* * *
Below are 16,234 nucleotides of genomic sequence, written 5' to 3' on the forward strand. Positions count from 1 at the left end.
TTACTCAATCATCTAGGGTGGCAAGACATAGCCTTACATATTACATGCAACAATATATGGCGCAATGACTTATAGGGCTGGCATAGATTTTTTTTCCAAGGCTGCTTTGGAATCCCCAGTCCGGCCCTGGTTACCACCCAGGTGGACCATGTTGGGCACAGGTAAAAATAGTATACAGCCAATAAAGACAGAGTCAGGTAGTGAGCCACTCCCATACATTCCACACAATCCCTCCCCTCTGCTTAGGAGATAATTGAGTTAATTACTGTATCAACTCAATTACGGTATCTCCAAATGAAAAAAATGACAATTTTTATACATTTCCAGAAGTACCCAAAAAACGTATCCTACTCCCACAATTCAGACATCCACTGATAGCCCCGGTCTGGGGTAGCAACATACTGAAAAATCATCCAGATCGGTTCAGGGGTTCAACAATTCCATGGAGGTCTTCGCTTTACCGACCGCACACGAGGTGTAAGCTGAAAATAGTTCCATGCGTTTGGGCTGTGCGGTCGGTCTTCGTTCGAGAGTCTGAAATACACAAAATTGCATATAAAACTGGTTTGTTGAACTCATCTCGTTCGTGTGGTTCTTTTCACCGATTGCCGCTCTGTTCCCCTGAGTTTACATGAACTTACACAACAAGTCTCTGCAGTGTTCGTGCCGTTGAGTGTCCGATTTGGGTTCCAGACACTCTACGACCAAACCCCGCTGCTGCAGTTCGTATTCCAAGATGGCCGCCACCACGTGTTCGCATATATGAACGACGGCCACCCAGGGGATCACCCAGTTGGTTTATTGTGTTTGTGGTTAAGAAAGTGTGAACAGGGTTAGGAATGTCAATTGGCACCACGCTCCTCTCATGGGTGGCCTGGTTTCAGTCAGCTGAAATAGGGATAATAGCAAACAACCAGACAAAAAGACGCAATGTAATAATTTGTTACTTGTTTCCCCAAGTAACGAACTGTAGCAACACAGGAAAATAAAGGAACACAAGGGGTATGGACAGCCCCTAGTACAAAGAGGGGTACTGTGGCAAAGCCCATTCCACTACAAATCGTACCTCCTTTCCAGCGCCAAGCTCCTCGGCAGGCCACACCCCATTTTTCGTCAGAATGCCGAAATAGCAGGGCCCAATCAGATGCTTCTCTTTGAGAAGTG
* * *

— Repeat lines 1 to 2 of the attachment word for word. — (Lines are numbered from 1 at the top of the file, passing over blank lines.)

Below are 16,234 nucleotides of genomic sequence, written 5' to 3' on the forward strand. Positions count from 1 at the left end.
TTACTCAATCATCTAGGGTGGCAAGACATAGCCTTACATATTACATGCAACAATATATGGCGCAATGACTTATAGGGCTGGCATAGATTTTTTTTCCAAGGCTGCTTTGGAATCCCCAGTCCGGCCCTGGTTACCACCCAGGTGGACCATGTTGGGCACAGGTAAAAATAGTATACAGCCAATAAAGACAGAGTCAGGTAGTGAGCCACTCCCATACATTCCACACAATCCCTCCCCTCTGCTTAGGAGATAATTGAGTTAATTACTGTATCAACTCAATTACGGTATCTCCAAATGAAAAAAATGACAATTTTTATACATTTCCAGAAGTACCCAAAAAACGTATCCTACTCCCACAATTCAGACATCCACTGATAGCCCCGGTCTGGGGTAGCAACATACTGAAAAATCATCCAGATCGGTTCAGGGGTTCAACAATTCCATGGAGGTCTTCGCTTTACCGACCGCACACGAGGTGTAAGCTGAAAATAGTTCCATGCGTTTGGGCTGTGCGGTCGGTCTTCGTTCGAGAGTCTGAAATACACAAAATTGCATATAAAACTGGTTTGTTGAACTCATCTCGTTCGTGTGGTTCTTTTCACCGATTGCCGCTCTGTTCCCCTGAGTTTACATGAACTTACACAACAAGTCTCTGCAGTGTTCGTGCCGTTGAGTGTCCGATTTGGGTTCCAGACACTCTACGACCAAACCCCGCTGCTGCAGTTCGTATTCCAAGATGGCCGCCACCACGTGTTCGCATATATGAACGACGGCCACCCAGGGGATCACCCAGTTGGTTTATTGTGTTTGTGGTTAAGAAAGTGTGAACAGGGTTAGGAATGTCAATTGGCACCACGCTCCTCTCATGGGTGGCCTGGTTTCAGTCAGCTGAAATAGGGATAATAGCAAACAACCAGACAAAAAGACGCAATGTAATAATTTGTTACTTGTTTCCCCAAGTAACGAACTGTAGCAACACAGGAAAATAAAGGAACACAAGGGGTATGGACAGCCCCTAGTACAAAGAGGGGTACTGTGGCAAAGCCCATTCCACTACAAATCGTACCTCCTTTCCAGCGCCAAGCTCCTCGGCAGGCCACACCCCATTTTTCGTCAGAATGCCGAAATAGCAGGGCCCAATCAGATGCTTCTCTTTGAGAAGTG